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Mobile

U.K. orders reduction in cell phone charges

The government tells British Telecom, Vodafone, and Cellnet to lower prices on calls to mobile phones, concluding they are "against the public interest."

    The British government ordered three leading phone companies to lower the price of calls to mobile phones, after concluding they are "too high" in relation to costs and "against the public interest."

    Acting on a Monopolies and Mergers Commission (MMC) investigation that it requested, the Office of Telecommunications (Oftel) said it will require British Telecom (BT) to cut the cost of calling Vodafone and Cellnet cellular phones by 25 percent.

    Consumers should save about one billion pounds over three years, Oftel estimated, but the move seems to run counter to Britain's reputation for successful telecommunications deregulation.

    Vodafone and Cellnet are Britain's leading cell phone companies. Almost all British fixed-line phones are connected to BT, successfully privatized about a decade ago and majority owner of Cellnet.

    Two smaller cell phone companies, Orange and One 2 One, were not included in the today's order.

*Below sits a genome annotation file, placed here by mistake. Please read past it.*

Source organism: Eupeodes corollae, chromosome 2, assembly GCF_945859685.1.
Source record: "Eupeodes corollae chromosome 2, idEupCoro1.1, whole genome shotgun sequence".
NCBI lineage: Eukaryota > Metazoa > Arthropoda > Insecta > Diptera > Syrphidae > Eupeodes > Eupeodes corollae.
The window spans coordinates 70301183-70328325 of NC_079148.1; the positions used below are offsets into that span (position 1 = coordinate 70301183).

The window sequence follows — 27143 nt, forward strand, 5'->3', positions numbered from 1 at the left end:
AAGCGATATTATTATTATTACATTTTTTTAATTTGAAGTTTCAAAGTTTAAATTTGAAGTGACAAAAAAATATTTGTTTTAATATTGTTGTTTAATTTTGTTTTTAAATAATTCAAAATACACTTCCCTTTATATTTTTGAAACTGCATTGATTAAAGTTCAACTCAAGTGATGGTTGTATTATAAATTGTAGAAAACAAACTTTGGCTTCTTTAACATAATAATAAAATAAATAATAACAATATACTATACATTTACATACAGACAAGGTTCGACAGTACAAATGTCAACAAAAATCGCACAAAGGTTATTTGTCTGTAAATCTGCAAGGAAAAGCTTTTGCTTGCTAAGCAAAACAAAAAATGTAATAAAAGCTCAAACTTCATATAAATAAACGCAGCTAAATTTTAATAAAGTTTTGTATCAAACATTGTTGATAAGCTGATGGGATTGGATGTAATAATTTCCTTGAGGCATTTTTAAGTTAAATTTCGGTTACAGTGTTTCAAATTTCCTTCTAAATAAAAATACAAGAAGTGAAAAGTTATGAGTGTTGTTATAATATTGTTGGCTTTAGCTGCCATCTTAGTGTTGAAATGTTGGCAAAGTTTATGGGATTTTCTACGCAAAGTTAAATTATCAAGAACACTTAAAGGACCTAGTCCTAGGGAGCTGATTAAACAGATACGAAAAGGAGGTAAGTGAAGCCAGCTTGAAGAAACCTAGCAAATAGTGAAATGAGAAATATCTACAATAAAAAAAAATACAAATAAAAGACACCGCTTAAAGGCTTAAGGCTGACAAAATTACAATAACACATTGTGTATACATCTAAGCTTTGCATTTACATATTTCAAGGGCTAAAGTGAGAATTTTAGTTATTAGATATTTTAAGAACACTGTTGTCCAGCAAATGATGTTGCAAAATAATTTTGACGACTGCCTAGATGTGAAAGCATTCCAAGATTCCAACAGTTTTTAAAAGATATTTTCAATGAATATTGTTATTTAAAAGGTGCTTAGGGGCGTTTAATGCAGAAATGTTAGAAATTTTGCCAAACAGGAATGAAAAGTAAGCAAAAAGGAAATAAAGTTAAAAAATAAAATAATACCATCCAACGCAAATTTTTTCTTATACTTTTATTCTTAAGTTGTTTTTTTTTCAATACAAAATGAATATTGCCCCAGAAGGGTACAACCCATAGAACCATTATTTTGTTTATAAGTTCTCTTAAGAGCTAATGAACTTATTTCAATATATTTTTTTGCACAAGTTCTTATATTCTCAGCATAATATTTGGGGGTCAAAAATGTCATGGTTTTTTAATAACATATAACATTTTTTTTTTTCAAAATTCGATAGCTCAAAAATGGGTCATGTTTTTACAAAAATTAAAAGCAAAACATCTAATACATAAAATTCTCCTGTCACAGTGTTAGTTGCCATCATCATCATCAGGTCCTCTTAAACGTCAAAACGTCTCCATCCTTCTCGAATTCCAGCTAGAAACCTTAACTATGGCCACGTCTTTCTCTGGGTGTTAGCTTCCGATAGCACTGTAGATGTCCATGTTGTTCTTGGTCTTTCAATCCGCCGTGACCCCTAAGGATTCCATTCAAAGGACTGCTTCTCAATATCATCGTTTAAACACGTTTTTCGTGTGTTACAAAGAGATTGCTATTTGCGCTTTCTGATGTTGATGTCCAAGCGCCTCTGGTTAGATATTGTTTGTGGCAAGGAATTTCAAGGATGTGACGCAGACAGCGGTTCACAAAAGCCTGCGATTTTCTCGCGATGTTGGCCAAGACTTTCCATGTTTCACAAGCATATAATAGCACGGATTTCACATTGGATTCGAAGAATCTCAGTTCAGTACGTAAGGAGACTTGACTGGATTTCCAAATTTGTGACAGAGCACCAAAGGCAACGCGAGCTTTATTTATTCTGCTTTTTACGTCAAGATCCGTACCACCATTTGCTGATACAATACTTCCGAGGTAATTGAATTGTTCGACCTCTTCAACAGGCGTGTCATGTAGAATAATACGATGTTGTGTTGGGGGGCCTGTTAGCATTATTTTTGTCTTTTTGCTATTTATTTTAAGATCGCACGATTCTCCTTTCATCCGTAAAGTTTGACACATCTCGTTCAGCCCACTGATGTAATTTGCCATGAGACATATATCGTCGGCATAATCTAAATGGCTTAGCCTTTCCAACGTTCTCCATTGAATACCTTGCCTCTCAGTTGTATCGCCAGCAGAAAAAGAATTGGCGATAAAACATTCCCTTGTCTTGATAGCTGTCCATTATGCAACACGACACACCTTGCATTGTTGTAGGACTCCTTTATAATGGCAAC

Daytime costs should fall to about 22 pence per minute (22p) from 30p per minute, Oftel estimated. Using a different metric that excludes taxes, BT said average costs will be reduced to 15p from about 20.5p.

    Additionally, the companies will no longer be able to charge for unanswered calls to mobile phones, and will have to make further cuts of nine percent (seven in BT's case) in coming years.

    "I am pleased that the MMC have accepted our arguments that Vodafone, Cellnet, and BT were overcharging telephone customers," David Edmonds, Britain's Director General of Telecommunications, said in a prepared statement. "Throughout the investigation we have argued that these charges were much too high."

    A BT statement asserted the MMC's report, which will not be publicly available until January, "did not challenge the overall level of BT's costs, implicitly acknowledging that BT is an efficient operator and that its costs are justified."

    Much of the charge is a fee BT pays to the cell phone companies for use of its mobile network. BT also collects a fee, and the British government collects a value-added tax, a transaction fee on goods and services that applies to most European commerce.

    Oftel formally began looking into the cost of fixed-line-to-cellular calls in March 1997. At the time, users paid 37.5 pence per minute, according to Oftel, which claimed charges should be below 20p.

    About 12 million of the United Kingdom's 58 million residents are cell phone customers, according to BT, which said the total has grown by about 50 percent in 1998.